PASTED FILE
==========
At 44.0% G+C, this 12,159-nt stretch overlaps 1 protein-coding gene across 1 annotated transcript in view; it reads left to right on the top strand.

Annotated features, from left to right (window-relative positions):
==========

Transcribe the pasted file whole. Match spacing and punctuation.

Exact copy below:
At 44.0% G+C, this 12,159-nt stretch overlaps 1 protein-coding gene across 1 annotated transcript in view; it reads left to right on the top strand.

Annotated features, from left to right (window-relative positions):